By DJ Berry
Billionaires are just like the rest of us (or at least we like to think so). The IRS is proving this in their latest coup de grâce. In the tax court case of Redstone v. Commissioner, Sumner Redstone, the billionaire owner of Viacom, is the latest taxpayer to show why a tax return should often be filed, even if no tax is due. In 1972, Redstone made a taxable gift of stock to his children, but failed to file a gift tax return. Forty-one years after the fact, the IRS is stating that he now owes about $1.1 million in taxes and penalties. Interest on the amount due could eventually drive the total amount payable to well over $2 million.
Statute of Limitations
In broad terms, the phrase “statute of limitations” refers to a law that restricts the time within which proceedings may be brought. For IRS purposes, it refers to the length of time they have to assess tax or audit a return after a tax return is filed.
Under IRC §6501(a), the general rule regarding the statute of limitations for filing tax returns is three years after the return is due or is filed, whichever date is later. For example, if a return was due April 15, 2013, and was filed April 14, 2013, the statute of limitations would run until April 15, 2016. If the return was filed May 15, 2013, the statute would run until May 15, 2016.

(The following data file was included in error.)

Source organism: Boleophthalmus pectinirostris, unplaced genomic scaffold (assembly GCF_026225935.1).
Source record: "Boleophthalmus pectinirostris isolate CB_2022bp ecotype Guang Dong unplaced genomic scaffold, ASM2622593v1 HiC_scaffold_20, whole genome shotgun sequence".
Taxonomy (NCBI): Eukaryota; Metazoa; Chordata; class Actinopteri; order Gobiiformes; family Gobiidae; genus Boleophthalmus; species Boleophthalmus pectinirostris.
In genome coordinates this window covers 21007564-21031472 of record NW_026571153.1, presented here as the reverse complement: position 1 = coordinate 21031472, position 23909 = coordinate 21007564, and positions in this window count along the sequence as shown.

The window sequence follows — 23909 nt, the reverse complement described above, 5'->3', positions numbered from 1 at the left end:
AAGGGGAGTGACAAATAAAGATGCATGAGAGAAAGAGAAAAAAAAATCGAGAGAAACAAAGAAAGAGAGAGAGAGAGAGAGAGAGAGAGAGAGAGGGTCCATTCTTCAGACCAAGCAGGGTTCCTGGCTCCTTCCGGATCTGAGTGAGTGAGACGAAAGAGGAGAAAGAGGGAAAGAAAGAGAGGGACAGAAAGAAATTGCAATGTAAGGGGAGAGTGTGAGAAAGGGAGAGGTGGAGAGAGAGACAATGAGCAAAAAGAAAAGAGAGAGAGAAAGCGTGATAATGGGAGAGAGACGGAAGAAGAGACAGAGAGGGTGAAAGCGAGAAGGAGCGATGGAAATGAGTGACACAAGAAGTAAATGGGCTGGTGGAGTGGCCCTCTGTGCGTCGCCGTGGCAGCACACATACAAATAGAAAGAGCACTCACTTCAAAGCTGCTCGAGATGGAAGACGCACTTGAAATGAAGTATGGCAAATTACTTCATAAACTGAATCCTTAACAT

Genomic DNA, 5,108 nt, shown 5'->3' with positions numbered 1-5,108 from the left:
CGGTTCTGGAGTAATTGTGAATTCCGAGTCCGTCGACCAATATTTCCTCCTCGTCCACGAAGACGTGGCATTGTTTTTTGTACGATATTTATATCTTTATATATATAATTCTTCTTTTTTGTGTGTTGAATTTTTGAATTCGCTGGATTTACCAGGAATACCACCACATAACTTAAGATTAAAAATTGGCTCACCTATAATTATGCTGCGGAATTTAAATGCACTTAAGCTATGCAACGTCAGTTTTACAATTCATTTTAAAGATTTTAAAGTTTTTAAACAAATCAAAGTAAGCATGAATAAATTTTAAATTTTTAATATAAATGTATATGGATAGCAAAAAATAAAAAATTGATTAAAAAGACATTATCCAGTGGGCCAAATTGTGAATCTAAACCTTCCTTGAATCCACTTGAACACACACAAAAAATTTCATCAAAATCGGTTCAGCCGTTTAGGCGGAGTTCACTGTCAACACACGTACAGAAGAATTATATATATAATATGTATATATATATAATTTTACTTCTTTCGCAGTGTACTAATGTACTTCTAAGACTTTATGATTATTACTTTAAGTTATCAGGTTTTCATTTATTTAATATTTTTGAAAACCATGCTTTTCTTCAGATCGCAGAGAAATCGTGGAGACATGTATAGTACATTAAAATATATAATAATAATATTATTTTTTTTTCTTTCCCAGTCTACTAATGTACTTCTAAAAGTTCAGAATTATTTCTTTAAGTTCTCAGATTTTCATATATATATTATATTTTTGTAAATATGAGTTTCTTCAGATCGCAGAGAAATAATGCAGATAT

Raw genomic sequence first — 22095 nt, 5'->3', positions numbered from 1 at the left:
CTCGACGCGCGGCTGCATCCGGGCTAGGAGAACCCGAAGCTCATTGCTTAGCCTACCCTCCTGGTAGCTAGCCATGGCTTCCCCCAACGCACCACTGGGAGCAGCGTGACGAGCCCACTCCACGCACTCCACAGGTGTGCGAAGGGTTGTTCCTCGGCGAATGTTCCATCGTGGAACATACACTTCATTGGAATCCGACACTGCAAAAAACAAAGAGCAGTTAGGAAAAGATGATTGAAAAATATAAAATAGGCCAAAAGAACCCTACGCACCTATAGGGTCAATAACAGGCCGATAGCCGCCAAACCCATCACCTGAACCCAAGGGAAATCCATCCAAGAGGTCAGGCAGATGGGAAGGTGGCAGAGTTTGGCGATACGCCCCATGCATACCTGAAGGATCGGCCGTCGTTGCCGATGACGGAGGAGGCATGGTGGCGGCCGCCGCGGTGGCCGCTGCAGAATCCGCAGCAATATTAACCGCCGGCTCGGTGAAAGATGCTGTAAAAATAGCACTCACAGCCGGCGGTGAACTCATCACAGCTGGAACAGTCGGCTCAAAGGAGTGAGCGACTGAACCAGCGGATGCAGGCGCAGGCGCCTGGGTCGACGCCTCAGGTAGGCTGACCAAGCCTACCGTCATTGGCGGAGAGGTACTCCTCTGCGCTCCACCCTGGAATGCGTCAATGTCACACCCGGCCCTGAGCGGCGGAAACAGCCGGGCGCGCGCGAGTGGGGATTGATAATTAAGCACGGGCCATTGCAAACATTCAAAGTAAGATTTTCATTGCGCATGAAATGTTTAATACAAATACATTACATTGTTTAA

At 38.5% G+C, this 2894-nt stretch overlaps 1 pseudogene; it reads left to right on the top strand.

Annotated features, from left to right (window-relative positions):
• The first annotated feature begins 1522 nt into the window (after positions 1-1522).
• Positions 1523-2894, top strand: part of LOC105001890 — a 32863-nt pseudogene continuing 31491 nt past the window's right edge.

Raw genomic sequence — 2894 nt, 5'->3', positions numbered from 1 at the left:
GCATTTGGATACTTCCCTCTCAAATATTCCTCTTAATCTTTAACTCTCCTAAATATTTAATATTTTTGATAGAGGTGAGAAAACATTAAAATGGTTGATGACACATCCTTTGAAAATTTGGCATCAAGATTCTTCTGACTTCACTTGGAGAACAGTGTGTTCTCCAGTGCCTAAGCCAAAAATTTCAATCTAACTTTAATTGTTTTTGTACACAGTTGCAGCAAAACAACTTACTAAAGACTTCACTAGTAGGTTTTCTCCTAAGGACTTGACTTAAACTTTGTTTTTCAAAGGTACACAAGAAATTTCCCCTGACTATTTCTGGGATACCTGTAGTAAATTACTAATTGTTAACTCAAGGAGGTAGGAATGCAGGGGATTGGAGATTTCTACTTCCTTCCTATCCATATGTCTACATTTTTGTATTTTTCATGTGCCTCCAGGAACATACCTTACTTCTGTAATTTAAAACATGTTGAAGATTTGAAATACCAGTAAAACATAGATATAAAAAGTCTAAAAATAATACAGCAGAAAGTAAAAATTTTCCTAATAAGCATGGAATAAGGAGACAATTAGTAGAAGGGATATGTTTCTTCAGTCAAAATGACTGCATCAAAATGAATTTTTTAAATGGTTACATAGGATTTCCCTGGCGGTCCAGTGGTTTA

Why is this so important? As mentioned above, the statute of limitations restricts the time within which the IRS can enforce the code. After the three-year time period, if the IRS has not given notice of any changes, they are generally barred from doing so permanently.
Some other examples of the statute of limitations are as follows: if the taxpayer omits income of 25% or greater on the original return, the statute is 6 years; if the taxpayer files a false or fraudulent tax return, the statute of limitations does not apply (i.e., the statute does not run); finally, if the taxpayer never files a return, the statute never starts to run.
When to File a Return
As can be seen, Redstone’s problem is that he never filed a tax return. Because of this, he now might owe several million dollars. If he had filed a return in 1972 and the IRS never challenged it, as long as the return was not fraudulent Redstone could easily defeat the IRS’s case.
The primary lesson to learn as a result of Redstone’s problems is that even though it often appears a tax return may not be due, especially for gift and estate tax purposes, it might behoove the taxpayer to file a return to start the statute of limitations. This is perfectly legal and could help limit the actions available to the IRS in the future.
Every situation is unique, so feel free to call the tax experts at Blackburn, Childers & Steagall if you would like to discuss how the filing and non-filing of a tax return may affect your circumstances.